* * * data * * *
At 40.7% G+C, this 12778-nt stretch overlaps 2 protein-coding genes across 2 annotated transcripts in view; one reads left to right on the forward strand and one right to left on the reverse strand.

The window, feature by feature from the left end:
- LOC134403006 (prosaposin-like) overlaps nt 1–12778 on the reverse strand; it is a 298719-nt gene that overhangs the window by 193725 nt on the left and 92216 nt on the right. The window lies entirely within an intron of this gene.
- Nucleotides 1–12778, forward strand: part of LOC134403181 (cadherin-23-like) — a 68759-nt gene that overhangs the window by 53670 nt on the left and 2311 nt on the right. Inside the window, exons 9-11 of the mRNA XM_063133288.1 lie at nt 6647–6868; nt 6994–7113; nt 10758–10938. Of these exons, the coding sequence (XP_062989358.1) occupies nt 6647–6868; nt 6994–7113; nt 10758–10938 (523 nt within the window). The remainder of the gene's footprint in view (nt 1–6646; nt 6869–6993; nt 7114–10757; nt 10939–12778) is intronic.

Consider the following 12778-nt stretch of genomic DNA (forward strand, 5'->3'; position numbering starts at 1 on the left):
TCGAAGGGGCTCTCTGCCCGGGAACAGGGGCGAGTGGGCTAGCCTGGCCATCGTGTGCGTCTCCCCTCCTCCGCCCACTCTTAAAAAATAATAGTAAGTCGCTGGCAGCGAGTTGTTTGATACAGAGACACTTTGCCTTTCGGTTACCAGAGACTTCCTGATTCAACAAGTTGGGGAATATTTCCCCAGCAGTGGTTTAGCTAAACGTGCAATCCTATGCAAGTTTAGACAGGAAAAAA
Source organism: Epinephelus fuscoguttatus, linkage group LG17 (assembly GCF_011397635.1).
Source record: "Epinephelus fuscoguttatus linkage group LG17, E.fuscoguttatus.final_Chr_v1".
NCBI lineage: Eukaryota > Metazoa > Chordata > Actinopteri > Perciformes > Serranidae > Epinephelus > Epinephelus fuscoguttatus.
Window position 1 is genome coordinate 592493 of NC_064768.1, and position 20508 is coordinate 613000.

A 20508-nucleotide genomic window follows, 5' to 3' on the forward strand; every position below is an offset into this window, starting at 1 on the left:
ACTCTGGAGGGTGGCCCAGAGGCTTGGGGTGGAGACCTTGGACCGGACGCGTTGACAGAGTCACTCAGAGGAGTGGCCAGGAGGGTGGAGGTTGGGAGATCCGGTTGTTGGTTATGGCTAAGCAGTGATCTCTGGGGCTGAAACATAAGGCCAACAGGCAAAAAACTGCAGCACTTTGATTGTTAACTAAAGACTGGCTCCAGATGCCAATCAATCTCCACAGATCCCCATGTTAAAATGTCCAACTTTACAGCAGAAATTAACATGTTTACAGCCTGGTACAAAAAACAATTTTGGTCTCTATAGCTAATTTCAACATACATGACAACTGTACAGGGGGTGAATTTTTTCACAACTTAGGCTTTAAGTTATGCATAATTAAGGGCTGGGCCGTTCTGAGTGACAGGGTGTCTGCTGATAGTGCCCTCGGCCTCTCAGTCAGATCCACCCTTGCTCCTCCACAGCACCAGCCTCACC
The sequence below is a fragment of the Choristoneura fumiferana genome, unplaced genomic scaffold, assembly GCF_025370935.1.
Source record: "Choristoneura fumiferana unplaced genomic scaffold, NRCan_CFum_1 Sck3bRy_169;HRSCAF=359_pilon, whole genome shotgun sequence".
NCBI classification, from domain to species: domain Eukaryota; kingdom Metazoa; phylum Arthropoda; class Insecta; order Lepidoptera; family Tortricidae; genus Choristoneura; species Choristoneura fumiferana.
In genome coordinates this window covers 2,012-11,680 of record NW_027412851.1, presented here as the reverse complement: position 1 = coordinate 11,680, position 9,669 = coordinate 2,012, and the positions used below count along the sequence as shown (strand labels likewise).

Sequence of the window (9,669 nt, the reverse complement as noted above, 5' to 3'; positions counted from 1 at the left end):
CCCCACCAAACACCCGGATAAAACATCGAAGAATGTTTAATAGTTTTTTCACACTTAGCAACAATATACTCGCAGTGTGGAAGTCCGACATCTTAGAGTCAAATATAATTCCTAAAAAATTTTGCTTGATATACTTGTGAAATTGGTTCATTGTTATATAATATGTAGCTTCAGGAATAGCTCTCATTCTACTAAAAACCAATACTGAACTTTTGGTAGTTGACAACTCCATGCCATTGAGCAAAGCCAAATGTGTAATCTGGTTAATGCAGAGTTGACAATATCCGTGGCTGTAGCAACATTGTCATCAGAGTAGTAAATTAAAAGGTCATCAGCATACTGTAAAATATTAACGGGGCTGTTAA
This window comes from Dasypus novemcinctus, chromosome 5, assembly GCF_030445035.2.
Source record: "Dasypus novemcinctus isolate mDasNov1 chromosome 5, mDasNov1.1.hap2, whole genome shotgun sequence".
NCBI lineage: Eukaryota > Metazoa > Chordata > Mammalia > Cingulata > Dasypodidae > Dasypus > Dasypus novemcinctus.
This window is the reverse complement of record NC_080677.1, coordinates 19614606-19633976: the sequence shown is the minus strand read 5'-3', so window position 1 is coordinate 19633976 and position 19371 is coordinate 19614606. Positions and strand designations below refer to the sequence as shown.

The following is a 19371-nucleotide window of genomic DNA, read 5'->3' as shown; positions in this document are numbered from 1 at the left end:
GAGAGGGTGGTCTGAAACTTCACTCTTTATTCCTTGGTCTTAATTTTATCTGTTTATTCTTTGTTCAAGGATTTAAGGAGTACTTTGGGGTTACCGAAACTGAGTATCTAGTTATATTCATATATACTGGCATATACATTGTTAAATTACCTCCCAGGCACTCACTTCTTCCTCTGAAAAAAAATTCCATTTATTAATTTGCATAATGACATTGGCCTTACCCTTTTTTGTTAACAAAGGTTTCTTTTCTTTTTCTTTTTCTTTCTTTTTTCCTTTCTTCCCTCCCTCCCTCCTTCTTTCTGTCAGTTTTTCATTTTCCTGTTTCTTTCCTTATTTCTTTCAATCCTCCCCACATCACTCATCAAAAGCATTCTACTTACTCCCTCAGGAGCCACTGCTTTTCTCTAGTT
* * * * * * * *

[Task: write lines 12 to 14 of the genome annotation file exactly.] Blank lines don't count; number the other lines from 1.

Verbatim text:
ACTCTGGAGGGTGGCCCAGAGGCTTGGGGTGGAGACCTTGGACCGGACGCGTTGACAGAGTCACTCAGAGGAGTGGCCAGGAGGGTGGAGGTTGGGAGATCCGGTTGTTGGTTATGGCTAAGCAGTGATCTCTGGGGCTGAAACATAAGGCCAACAGGCAAAAAACTGCAGCACTTTGATTGTTAACTAAAGACTGGCTCCAGATGCCAATCAATCTCCACAGATCCCCATGTTAAAATGTCCAACTTTACAGCAGAAATTAACATGTTTACAGCCTGGTACAAAAAACAATTTTGGTCTCTATAGCTAATTTCAACATACATGACAACTGTACAGGGGGTGAATTTTTTCACAACTTAGGCTTTAAGTTATGCATAATTAAGGGCTGGGCCGTTCTGAGTGACAGGGTGTCTGCTGATAGTGCCCTCGGCCTCTCAGTCAGATCCACCCTTGCTCCTCCACAGCACCAGCCTCACC
The sequence below is a fragment of the Choristoneura fumiferana genome, unplaced genomic scaffold, assembly GCF_025370935.1.
Source record: "Choristoneura fumiferana unplaced genomic scaffold, NRCan_CFum_1 Sck3bRy_169;HRSCAF=359_pilon, whole genome shotgun sequence".